Caps finally 'do something in playoffs'
WASHINGTON -- Ted Leonsis smiled from ear to ear outside the Washington Capitals' dressing room.
Ten years after buying the NHL club, the Capitals owner finally has a playoff series victory under his belt.
"I'm not a virgin anymore!" said Leonsis.
Neither is Alexander Ovechkin. The superstar winger survived a stressful and dramatic seven-game series to earn his first second-round birth in his second try. Up next? Ho-hum, just Sidney Crosby, Evgeni Malkin and the Pittsburgh Penguins. No interest in that series at all.
"Looks like we're playing Pittsburgh," Capitals coach Bruce Boudreau said moments after Carolina's dramatic 4-3 win in New Jersey. "Get ready for the circus."
Before the circus, however, was the comeback.
Down 3-1 to the seventh-seeded New York Rangers, the second-seeded Capitals showed their resilience in reeling off three consecutive wins. And they had better have. They needed to win this season. No more building, no more learning. It was time to win.
"You can't just have good seasons. You need to do something in the playoffs," said a jubilant George McPhee, the team's GM and architect. "We really needed this. The way our community has embraced this team and what's going on in this marketplace is unbelievable. I never believed it could be this good.
"To have the kind of buzz that's around this team, I thought that could only come if we won a Cup, but this market has really responded. It feels great to see what's going on here."
The fans at Verizon Center lifted their team in the third period. Even the more veteran observers of the game were awed at how loud the place got as the crowd cheered on its team with the score tied at 1 in the third period. Bring your earplugs, Penguins.
"My ears are still ringing," said captain Chris Clark, who returned in Game 7 after missing three months with a wrist injury. "It was like going to a rock concert. It was awesome. It built up and built up..."
...until some old graybeard that was somewhat of a forgotten man on this team came roaring down the right wing like it was 1999 (cue the Prince music) and rifled a wrist shot top corner on Henrik Lundqvist's glove side (there again).
It was 2-1 Caps with 4:59 left in the game and bedlam on the ice as Ovechkin nearly put Sergei Fedorov through the boards while celebrating. The Caps could breathe again.
"It's been a while since I scored liked that," Fedorov said.
When McPhee picked Fedorov up at last season's trade deadline, the original thought was he'd be a rental player to help get the Caps into the playoffs. Then McPhee saw enough of him to bring him back for another season.
"When we watched him last year before we traded for him, we thought he could still play and do things we didn't have -- control the play, be smart at both ends of the rink," said the Caps GM. "He had such a positive impact on the team, we thought we had to keep him. It's nice when you make a trade and he turns out to be more than a rental. He may be the most intelligent player that I've seen. For every inch of the ice, he has two or three options on what he's going to do. It's amazing how situations seem to follow a great player."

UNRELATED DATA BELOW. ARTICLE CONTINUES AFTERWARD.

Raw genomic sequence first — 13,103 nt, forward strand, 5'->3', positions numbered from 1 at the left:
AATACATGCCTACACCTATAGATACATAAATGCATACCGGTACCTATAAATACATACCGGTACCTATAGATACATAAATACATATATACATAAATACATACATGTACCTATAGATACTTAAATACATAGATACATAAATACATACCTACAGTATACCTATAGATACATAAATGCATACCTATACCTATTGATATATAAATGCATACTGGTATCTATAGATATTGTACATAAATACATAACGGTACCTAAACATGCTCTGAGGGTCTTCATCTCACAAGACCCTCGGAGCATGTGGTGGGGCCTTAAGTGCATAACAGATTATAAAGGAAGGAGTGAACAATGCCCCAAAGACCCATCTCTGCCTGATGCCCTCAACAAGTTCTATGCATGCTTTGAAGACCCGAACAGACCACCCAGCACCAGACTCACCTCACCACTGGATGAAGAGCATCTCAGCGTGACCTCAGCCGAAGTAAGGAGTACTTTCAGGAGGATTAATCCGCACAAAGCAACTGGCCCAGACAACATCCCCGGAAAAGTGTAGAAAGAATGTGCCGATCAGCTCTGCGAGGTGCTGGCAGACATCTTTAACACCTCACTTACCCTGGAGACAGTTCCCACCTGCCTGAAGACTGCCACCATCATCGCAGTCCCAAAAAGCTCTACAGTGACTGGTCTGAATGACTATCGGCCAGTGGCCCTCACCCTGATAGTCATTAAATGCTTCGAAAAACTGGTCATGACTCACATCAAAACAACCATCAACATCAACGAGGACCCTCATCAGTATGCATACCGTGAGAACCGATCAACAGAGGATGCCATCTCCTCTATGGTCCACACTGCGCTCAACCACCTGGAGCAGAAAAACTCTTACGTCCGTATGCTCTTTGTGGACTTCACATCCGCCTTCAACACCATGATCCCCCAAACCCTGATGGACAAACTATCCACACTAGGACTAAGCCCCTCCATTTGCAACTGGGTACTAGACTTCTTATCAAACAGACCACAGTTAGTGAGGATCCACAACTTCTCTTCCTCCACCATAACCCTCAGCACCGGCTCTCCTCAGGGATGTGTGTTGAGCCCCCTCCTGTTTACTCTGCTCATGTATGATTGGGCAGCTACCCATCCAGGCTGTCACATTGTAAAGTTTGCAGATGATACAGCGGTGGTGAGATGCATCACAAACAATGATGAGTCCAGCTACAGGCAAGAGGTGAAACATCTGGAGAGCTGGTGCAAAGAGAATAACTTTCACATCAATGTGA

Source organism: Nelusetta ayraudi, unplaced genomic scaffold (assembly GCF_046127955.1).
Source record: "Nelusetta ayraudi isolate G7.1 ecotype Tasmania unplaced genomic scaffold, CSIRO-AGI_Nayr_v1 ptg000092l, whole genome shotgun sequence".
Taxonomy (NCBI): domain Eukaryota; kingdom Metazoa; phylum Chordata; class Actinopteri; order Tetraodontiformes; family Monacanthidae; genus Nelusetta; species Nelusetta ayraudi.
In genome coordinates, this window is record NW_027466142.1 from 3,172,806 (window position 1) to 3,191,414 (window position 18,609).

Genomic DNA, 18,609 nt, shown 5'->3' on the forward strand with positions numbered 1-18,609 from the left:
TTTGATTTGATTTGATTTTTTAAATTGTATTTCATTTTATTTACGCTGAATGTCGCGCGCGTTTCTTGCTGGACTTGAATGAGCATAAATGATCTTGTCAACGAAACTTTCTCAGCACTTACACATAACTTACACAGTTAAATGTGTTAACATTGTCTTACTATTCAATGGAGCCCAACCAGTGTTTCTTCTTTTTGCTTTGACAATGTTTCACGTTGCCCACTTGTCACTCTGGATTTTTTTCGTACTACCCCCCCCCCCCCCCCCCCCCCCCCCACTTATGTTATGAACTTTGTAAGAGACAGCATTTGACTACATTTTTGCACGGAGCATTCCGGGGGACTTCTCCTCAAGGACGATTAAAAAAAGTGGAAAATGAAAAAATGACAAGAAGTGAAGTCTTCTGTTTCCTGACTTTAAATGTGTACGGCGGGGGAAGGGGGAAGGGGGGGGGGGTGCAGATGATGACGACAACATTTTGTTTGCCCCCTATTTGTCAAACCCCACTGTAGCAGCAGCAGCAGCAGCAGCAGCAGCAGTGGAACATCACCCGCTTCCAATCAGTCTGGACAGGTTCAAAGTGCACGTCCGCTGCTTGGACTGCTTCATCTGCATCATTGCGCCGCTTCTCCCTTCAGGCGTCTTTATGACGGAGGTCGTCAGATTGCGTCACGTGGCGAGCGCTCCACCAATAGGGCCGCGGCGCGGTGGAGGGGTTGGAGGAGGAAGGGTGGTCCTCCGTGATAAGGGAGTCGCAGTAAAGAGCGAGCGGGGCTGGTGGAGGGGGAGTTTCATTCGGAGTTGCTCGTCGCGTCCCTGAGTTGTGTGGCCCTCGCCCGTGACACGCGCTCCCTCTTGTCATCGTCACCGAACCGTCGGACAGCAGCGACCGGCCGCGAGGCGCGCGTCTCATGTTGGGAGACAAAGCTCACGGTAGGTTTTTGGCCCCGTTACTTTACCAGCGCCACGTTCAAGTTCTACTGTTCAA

In many ways, Fedorov was a fitting hero on this night. It was the young Fedorov who felt so much pressure as a star on some of those Detroit teams that struggled to win in the playoffs before finally getting over the hump. He said he spoke about his experience with "the Russians" in the Caps' lineup this week.
But for 40 minutes Tuesday night, it appeared those chats were not getting the desired results. The Caps looked nervous and tentative and were lucky to be tied at 1 heading into the third period.
"We were terrible for the first two periods," said veteran Caps blueliner Brian Pothier.
Added McPhee: "I thought our team played really well the entire series but for the first two periods tonight."
The Rangers deserve tremendous credit. They played a near-perfect road game as an underdog in the enemy building. But as the case has been all season long for the Blueshirts, they couldn't muster enough offense.
"We played our best game of the series and [it] still wasn't good enough," said Rangers coach John Tortorella. "I appreciate how hard they worked tonight."
There will be lots of talk that this was the first Rangers team in franchise history to cough up a 3-1 series lead, but there should also be a reality check. Their goalie stole three games, and that's the only reason this series went seven. And in that Game 7, they played with heart and nearly stole the last one they needed.
"We should be proud of the way we responded in Game 7," said Lundqvist.
But it was the other goalie who got mugged by teammates at the buzzer. Simeon Varlamov won four of six starts in the series while allowing only seven goals, looking nothing like a kid who turned 21 on Monday. With his team on the ropes early in Game 7, he looked as cool as ice as he stopped Nik Antropov on a breakaway, among several impressive saves he made in the game.
This is indeed a dangerous team if they have real goaltending.
"He is tremendously poised," said Boudreau. "I still haven't talked to him since Game 1. I don't want to screw him up, so I am leaving him alone. With the way they were coming for the first two periods, for him to have the poise that he did was tremendous. I don't know what his stomach was doing, but he seemed really calm up there."
That poise will be seriously tested in a few days. Nobody's confusing the Rangers with the Penguins. Crosby and Co. can finish their chances.
But enough about Round 2. Let's take a second to exhale after Round 1. The Caps were nearly down-and-out and showed a lot in coming back to win.
They're on the board now. Ovechkin and Co. have really done something in the playoffs. Now comes the real fun.
Pierre LeBrun covers the NHL for ESPN.com.
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